Back Home in New Mexico

Along the highway in the land of the Navajo

Along the highway in the land of the Navajo

A second "tractor" at the same ranch gate. Look closely - neither is a real tractor.

A second “tractor” at the same ranch gate. Look closely – neither is a real tractor.

I bought a bus ticket to Albuquerque but got off the bus in Gallup. I want these final four or five days of riding to be the roads home across New Mexico, until I roll down the rough dirt road to my home. This will form a final closure to the trip, and help me return to the pace and consciousness of my home state. The route will be interesting, too. After three days of peaceful rural roads with little traffic, once I reach Grants I’ll be on old Route 66, paralleling I-40, and even riding on its shoulder for some miles where there’s simply no alternative route.

After stocking up on provisions at La Montanita Natural Foods Co-op in Gallup, I headed south on Highway 603. The road passes through a patchwork of state land, Navajo tribal land, and private land. I had that morning called former business partner Mark Drummond, and when I told him where I was he encouraged me to contact his sister Vicky and her husband, as hey live in this area. Knowing how little sleep I had gotten on the bus, I did. I had met them at each of the last three years’ “24 Hours in the Enchanted Forest” bicycle race, so they knew who I was and offered their hospitality.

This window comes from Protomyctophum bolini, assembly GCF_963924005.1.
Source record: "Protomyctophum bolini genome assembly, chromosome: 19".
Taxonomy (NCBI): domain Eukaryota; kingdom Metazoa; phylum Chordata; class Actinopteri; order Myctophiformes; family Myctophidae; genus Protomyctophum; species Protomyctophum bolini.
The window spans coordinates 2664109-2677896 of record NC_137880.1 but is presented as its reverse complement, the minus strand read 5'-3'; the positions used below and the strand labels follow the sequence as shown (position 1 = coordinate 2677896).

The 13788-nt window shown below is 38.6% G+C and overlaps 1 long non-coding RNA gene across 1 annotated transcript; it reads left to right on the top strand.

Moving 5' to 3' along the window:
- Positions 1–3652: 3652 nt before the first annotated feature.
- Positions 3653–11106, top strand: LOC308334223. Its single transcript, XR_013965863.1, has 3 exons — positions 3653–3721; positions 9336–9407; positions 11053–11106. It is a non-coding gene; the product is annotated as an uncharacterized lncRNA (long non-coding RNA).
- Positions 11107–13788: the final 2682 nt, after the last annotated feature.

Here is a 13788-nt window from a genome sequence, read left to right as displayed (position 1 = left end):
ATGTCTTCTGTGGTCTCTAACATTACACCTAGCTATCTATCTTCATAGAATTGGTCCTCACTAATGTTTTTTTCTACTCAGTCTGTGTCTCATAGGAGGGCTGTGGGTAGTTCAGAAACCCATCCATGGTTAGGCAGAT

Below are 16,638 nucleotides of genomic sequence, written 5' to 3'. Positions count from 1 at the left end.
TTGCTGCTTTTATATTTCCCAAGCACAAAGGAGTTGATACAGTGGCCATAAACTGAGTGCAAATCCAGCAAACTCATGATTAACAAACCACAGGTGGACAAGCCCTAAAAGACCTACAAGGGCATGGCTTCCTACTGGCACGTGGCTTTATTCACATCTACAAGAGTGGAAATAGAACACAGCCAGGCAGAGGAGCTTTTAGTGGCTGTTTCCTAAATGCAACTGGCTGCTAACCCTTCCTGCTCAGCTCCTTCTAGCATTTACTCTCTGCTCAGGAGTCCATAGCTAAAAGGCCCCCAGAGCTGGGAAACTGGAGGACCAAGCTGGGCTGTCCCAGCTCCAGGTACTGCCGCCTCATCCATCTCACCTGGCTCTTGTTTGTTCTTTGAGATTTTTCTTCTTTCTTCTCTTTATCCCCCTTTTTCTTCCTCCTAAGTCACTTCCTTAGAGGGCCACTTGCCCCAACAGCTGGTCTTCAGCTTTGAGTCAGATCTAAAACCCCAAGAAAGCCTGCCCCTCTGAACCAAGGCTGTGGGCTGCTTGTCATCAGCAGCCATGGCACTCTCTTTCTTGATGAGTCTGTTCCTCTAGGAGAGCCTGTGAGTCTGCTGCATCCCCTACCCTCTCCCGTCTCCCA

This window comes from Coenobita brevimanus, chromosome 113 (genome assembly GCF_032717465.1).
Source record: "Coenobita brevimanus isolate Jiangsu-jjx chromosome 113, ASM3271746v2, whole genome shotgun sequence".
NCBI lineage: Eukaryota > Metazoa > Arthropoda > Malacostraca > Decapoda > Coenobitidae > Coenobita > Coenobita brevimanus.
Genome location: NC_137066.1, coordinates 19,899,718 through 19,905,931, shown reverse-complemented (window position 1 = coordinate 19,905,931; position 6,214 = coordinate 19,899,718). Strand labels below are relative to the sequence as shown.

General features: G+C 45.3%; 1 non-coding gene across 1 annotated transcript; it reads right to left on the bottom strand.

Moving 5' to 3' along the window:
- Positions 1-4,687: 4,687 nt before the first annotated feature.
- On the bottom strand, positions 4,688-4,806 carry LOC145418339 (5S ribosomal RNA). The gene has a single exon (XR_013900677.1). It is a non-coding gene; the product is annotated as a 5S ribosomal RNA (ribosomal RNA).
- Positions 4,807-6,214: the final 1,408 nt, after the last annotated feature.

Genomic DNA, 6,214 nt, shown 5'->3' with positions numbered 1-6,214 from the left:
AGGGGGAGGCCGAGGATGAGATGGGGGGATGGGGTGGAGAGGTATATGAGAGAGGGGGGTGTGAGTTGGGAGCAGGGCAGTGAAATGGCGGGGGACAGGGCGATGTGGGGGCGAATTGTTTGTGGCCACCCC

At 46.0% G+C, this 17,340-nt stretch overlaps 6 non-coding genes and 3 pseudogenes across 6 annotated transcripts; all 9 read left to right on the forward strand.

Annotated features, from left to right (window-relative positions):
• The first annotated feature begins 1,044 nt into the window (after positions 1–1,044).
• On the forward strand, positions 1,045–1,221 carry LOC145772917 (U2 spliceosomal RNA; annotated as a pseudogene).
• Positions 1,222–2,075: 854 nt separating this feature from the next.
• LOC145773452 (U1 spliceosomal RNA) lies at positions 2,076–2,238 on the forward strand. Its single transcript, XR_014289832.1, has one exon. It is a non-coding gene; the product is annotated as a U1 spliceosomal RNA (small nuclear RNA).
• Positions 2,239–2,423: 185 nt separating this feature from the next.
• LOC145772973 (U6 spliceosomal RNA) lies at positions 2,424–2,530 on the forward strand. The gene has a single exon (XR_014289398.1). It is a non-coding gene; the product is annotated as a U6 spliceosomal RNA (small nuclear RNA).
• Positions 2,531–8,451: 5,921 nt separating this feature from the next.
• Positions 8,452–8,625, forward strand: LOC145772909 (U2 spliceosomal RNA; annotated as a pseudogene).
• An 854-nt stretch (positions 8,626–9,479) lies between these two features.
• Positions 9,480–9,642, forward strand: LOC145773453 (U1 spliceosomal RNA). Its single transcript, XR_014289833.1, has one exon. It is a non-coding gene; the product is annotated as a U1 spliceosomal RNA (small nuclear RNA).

New Mexico's open beauty is so welcome.

New Mexico’s open beauty is so welcome.

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I climbed about 1,000′ in elevation in the 27 miles I rode yesterday to their home, and 51 miles today. I was surprised when I realized that I hadn’t felt the effects of elevation at all. While I live at 6,600′, I had essentially been at sea level for the last two months. The bus took me from about 1,500′ in Las Vegas to 6,500′ in Gallup, and I climbed from there. I had expected to have lost my acclimation to the higher elevations and to be more easily winded while climbing, but it never occurred.

Yes, we have our own version of highway road kill.

Yes, we have our own version of highway road kill.

Tonight I’m camping at a small, fairly primitive (meaning no hookups, no lights, and pit toilets) campground at El Morro National Monument. El Morro means the headlands, and is a location where a deep pool of water has historically been an oasis on a historic east-west travel route across what’s now New Mexico. It had that oasis feel for me, too – on a bicycle, i’m traveling at a similar pace to early travelers before automobiles increased our range. Water is scarce in this country, and distances are greater than along the coast.

The climb to the 7,890' Divide was long and gentle, and allowed a fast 15-mile coast toward Grants on the other side.

The climb to the 7,890′ Divide was long and gentle, and allowed a fast 15-mile coast toward Grants on the other side.

The climb up to the Divide was long and gentle, and the reward was the best 15-mile fast descent with tailwind of the entire trip.